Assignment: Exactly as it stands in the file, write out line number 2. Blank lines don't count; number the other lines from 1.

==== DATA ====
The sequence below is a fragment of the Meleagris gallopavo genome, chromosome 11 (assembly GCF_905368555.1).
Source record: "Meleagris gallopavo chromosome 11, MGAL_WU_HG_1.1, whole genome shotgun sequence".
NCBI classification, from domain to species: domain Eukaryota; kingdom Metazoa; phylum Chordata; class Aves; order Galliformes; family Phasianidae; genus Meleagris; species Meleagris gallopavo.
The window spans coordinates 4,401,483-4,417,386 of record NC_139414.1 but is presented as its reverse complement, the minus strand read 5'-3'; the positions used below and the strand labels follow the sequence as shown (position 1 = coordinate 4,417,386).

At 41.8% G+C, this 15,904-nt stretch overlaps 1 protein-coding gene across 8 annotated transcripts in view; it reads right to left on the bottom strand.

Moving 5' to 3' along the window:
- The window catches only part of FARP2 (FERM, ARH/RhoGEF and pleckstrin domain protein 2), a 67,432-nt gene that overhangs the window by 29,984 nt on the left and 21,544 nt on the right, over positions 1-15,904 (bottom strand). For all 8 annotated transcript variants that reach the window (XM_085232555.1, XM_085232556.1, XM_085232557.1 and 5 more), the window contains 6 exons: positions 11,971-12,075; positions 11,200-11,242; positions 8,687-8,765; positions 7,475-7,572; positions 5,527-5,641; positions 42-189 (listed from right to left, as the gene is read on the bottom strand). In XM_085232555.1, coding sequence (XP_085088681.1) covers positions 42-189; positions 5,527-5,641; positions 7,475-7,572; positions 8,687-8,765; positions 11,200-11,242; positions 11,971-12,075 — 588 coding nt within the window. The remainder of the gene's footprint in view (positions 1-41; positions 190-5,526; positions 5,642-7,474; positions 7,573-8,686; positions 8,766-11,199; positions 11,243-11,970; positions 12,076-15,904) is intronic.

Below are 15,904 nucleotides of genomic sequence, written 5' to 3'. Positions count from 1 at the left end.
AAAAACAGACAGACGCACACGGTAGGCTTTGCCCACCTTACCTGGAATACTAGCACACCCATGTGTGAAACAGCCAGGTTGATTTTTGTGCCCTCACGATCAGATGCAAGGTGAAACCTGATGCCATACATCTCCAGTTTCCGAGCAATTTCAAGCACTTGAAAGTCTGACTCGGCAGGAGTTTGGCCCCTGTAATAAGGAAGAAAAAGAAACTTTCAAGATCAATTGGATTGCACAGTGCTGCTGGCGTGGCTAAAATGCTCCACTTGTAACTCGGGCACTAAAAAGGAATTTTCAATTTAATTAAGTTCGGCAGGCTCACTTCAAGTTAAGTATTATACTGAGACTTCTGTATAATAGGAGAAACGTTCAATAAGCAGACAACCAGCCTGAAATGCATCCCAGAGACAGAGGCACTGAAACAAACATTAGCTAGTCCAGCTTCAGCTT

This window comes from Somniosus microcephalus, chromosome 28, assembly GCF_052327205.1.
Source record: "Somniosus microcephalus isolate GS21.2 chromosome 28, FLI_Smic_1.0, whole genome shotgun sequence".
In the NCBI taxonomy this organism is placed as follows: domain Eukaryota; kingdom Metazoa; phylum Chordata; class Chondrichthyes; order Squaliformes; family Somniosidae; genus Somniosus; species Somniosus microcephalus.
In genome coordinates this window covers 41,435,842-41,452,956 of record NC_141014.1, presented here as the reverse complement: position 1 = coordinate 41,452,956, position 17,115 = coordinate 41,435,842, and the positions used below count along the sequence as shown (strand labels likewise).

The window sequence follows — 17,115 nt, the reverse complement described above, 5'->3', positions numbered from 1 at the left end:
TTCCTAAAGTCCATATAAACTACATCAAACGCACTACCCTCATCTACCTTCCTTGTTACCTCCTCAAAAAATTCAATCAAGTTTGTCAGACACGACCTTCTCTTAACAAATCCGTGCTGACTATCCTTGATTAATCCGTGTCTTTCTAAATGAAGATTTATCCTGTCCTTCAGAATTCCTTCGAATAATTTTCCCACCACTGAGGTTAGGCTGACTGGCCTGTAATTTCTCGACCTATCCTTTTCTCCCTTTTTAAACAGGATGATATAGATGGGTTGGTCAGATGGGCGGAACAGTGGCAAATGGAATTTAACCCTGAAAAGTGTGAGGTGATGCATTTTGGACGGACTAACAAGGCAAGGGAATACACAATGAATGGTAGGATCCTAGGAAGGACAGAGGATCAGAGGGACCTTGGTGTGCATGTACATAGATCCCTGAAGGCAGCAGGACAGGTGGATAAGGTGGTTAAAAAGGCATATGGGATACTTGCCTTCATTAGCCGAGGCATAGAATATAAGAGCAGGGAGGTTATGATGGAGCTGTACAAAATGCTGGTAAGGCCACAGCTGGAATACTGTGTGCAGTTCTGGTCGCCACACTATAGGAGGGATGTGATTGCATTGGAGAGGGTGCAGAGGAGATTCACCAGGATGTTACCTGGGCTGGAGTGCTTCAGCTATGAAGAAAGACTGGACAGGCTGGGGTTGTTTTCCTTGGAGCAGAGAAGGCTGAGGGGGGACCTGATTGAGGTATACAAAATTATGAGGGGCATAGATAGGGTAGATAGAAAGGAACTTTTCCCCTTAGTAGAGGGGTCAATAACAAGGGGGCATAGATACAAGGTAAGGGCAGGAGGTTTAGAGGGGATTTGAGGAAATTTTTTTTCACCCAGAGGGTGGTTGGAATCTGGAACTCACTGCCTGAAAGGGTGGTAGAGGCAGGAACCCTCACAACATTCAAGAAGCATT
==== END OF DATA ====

Source record: "Meleagris gallopavo chromosome 11, MGAL_WU_HG_1.1, whole genome shotgun sequence".